The Edge Markets | 3 July 2020
RCEP free trade deal unlikely to come into force soon, says Asean sec-gen
by Arjuna Chandran Shankar
KUALA LUMPUR (July 3): The Regional Comprehensive Economic Partnership (RCEP) free trade agreement is unlikely to come into force soon, as it will take time for all parties to ratify the deal.
During the Q&A session of CIMB Asean Research Institute (CARI)’s webinar entitled “How Can ASEAN Bounce Back: Can the ASEAN Economic Community Retain its Vision in a Post-Pandemic World”, Asean Secretary-General Datuk Lim Jock Hoi said the deal would likely be signed by year-end.
“Once RCEP is signed, it needs to be ratified by all member states for it to come into force. I suspect it will take quite a while for it to come into force. Obviously this is a very important development, providing a signal that we are moving towards regional integration and we are going to free the flow of trade and investment into other sectors,” said Lim.
He added that Asean’s secretariat will be there to monitor the implementation of RCEP, but noted that member states will decide how the secretariat will look at this.
“We would want to see this signed and ratified as soon as possible, and we are pushing the member states to ratify it so it can come into force and be implemented as soon as possible,” he said.
Asean Market Integration Directorate External Economic Relations Division assistant director Anna Robeniol said Asean is preparing the agreement for signing by its members in November, when Vietnam hosts the next Asean summit.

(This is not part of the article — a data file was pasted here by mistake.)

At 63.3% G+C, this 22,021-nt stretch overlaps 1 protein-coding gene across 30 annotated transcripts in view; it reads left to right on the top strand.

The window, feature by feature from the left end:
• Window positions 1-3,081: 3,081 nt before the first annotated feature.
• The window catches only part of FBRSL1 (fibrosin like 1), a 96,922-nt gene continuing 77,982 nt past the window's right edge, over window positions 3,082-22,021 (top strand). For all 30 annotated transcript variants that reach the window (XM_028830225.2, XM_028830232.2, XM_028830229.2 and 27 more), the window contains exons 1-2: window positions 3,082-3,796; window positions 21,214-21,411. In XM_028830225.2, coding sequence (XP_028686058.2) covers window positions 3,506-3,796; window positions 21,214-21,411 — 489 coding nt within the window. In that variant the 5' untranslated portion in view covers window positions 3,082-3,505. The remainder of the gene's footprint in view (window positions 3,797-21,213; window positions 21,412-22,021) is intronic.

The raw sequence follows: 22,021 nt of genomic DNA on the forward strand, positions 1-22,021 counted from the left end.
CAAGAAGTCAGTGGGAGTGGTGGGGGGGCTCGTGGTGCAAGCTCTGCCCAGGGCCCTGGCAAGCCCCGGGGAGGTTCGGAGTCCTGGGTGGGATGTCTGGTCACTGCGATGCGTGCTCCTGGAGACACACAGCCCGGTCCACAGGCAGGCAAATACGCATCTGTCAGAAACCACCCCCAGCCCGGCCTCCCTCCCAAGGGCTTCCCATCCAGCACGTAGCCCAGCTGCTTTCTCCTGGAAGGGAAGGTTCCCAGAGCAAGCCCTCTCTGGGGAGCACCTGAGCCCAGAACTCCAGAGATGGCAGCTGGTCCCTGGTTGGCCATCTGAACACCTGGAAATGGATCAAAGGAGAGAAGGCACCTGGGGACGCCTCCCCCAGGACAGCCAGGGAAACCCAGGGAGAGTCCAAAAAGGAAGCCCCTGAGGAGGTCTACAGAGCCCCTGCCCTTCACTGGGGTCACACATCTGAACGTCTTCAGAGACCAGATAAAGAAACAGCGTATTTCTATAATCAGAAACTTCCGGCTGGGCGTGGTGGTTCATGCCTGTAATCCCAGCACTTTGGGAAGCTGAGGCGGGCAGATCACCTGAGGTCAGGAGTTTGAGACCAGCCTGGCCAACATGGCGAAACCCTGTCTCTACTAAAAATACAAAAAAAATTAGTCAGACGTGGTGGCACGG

“We want it [RCEP] to be entered into force next year if the agreement is signed this year. Unfortunately, we cannot really give assurance that it will enter into force next year as it has to be ratified by all the signatory states. Each signatory state has to undergo a divergent domestic process in order to ratify the agreement,” she said.
Robeniol added that based on what is currently on the table, it has to be ratified by at least six Asean member states and four Asean Free Trade Agreement partners for the agreement to be entered into force.
Lim added that private sector players need to pressure the governments of the respective economies they operate in to ratify the agreement once it is signed in November.
The RCEP is a tentative free trade agreement initially with Asean countries, Australia, China, Japan, New Zealand, South Korea and India.
However, India withdrew from negotiations in May, citing the lack of protection for its agricultural sector and domestic industries.